Corn, Compost and Cutlery

September 21, 2011 12:00 am0 comments
Paige Roosa

Located just two miles from the Cornell campus, the Cornell compost facility collects compost from a multitude of sources, such as the College of Veterinary Medicine, dining facilities, greenhouses, plantations and polo fields. In 2006, Farm Services, the organization that manages the compost facility, reported that the Cornell campus generated 6,337.84 tons of organic waste.In recent years, Cornell Dining adopted compostable cutlery in all of itsß dining locations.  

Biodegradable cutlery is made from all different blends of corn and potato starches, combined with hardeners and polylactic acid from corn sources. These products break down under high-heat conditions, such as a compost pile.

But many of these biodegradable products still have trace amounts of plastic in them, according to Jean Bonhotal, a compost specialist for Cornell Extension within the department of crop and soil sciences.

“The compounds that are biodegradable will disappear in six to nine months in the compost pile, and the tiny fragments of plastic are left behind,” Bonhotal said.ß

Fragments that are so tiny they cannot be seen by the naked eye, but will show up in chemical analysis tests performed on the soil. As a result, organic certification organizations, such as NOFA-NY, do not allow the use of any biodegradable cutlery in compost sold for organic purposes.

Compost is an important environmental resource, therefore cutlery that can decompose into organic matter contributes more to the environment than cutlery that ends up in a landfill.

“[Compost’s] role in the environment is basically that of a recycled organic material. This material, and the decomposition process, reduce mass, release nutrients ­­–– in essence a slow release fertilizer ­­–– and acts to effect climate on top and within the soil,” Prof. Jonathan Russell-Anelli, crop and soil sciences, said.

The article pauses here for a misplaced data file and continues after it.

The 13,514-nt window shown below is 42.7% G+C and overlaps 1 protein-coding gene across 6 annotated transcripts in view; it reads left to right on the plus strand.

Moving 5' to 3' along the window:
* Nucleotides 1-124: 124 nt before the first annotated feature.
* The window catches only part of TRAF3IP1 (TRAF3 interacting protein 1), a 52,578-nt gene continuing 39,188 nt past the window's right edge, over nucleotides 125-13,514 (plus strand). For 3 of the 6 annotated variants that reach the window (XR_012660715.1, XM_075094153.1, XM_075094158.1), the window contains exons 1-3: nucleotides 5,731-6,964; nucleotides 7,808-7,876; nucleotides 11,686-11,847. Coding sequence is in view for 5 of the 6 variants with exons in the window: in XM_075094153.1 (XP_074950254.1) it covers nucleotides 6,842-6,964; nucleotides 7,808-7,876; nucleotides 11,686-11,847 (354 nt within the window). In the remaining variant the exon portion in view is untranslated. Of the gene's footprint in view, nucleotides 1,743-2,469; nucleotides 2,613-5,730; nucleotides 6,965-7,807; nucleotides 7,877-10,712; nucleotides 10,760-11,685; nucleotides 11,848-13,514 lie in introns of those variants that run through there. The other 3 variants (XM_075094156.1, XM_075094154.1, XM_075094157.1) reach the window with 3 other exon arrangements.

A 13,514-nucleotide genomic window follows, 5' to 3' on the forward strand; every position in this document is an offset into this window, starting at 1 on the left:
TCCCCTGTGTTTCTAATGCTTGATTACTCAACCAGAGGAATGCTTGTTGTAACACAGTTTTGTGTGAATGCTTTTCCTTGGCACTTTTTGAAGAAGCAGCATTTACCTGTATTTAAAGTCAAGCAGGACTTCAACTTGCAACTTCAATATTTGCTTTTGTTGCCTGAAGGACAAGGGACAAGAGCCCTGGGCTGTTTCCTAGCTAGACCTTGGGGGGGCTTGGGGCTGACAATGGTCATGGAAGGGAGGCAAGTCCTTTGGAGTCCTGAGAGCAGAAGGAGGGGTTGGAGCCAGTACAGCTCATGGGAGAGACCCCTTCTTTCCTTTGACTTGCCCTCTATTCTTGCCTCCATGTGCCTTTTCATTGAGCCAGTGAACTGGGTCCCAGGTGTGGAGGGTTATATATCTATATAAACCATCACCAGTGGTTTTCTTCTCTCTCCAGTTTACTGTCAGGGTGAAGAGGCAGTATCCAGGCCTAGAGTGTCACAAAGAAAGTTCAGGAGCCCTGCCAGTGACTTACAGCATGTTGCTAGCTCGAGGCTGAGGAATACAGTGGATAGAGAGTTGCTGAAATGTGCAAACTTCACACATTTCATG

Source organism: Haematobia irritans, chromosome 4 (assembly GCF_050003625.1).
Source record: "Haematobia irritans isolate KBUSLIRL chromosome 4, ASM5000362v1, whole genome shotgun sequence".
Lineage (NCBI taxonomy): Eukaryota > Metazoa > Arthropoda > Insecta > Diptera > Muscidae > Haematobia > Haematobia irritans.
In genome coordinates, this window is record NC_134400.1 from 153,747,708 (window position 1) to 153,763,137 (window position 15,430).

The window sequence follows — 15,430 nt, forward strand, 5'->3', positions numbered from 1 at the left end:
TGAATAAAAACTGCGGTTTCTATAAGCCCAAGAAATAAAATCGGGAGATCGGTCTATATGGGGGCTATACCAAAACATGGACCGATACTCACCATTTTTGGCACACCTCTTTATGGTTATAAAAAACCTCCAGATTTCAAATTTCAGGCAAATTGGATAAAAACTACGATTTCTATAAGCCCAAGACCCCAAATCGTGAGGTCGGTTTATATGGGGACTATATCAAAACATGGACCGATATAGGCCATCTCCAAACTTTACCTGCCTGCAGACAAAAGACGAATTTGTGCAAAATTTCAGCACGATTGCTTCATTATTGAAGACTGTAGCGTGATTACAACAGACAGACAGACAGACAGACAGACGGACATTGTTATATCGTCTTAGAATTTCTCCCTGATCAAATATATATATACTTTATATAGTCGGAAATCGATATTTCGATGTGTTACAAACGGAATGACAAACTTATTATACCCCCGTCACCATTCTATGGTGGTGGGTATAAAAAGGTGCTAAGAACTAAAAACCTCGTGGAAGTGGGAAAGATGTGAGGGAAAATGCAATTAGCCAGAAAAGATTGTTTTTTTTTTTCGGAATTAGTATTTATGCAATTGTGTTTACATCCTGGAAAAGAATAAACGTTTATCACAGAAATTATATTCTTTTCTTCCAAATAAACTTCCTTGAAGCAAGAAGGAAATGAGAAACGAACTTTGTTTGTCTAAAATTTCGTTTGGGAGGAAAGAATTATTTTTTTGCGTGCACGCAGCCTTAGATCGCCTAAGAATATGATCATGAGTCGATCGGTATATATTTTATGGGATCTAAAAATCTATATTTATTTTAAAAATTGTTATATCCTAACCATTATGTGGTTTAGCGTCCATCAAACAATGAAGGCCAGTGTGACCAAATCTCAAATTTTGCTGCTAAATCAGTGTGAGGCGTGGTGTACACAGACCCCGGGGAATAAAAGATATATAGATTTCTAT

“As to [biodegradable cutlery] being more eco-friendly than plastic – in the grand scheme of things, yes, but non-compostable, non-plastic cutlery is far more sustainable that either plastic or compostable… if you look at the life cycle anaylsis of the object, the amount of compostable forks that you would use compared to say, a metal fork (even with washing it) comes out to an energy usage well beyond that of a metal fork,” Russell-Anelli said.

“At present both corn growing and soil extraction use significant amounts of energy to produce. So all in all, right now they basically are the same, but corn has a distinct advantage over oil in that we don’t have to use unsustainable oil products to make it, granted that today, we are still using oil to grow corn,” he said.

According to Ava Ryan, ‘13, dining sustainability coordinator, and certified “master composter” in Tompkins County, food and material waste is picked up from all of the major dining halls on campus by Farm Services and is transported to the 3.5-acre compost facility, located about two miles away.

Upon entering the compost pile, the waste is placed into windrows. There are zero month, three month, six month and nine month piles, depending on the compost’s age. It takes about nine months for waste to degrade into compost.

Some of the compost generated by the facility is spread on farms. Certain piles are designated to be certified organic so that they can be used on organic farms, said Bonhotal. A portion of the compost is also used for research purposes.